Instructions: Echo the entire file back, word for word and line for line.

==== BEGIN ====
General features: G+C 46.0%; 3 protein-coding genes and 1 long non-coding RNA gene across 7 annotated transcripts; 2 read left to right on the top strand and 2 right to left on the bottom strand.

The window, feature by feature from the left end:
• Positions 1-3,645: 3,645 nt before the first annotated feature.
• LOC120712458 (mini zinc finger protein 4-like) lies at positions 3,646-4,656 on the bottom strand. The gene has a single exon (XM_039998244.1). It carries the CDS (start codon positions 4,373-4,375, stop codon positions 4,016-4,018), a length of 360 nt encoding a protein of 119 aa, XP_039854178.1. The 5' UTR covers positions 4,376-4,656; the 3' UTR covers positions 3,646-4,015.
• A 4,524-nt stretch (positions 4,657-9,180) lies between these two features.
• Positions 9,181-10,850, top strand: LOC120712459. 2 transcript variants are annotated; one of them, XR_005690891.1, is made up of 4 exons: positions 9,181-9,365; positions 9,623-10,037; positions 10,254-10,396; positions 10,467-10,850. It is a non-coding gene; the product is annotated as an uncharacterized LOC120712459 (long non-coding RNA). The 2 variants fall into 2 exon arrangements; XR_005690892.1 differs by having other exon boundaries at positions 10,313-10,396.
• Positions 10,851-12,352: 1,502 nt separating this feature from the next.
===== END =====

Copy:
General features: G+C 46.0%; 3 protein-coding genes and 1 long non-coding RNA gene across 7 annotated transcripts; 2 read left to right on the top strand and 2 right to left on the bottom strand.

The window, feature by feature from the left end:
• Positions 1-3,645: 3,645 nt before the first annotated feature.
• LOC120712458 (mini zinc finger protein 4-like) lies at positions 3,646-4,656 on the bottom strand. The gene has a single exon (XM_039998244.1). It carries the CDS (start codon positions 4,373-4,375, stop codon positions 4,016-4,018), a length of 360 nt encoding a protein of 119 aa, XP_039854178.1. The 5' UTR covers positions 4,376-4,656; the 3' UTR covers positions 3,646-4,015.
• A 4,524-nt stretch (positions 4,657-9,180) lies between these two features.
• Positions 9,181-10,850, top strand: LOC120712459. 2 transcript variants are annotated; one of them, XR_005690891.1, is made up of 4 exons: positions 9,181-9,365; positions 9,623-10,037; positions 10,254-10,396; positions 10,467-10,850. It is a non-coding gene; the product is annotated as an uncharacterized LOC120712459 (long non-coding RNA). The 2 variants fall into 2 exon arrangements; XR_005690892.1 differs by having other exon boundaries at positions 10,313-10,396.
• Positions 10,851-12,352: 1,502 nt separating this feature from the next.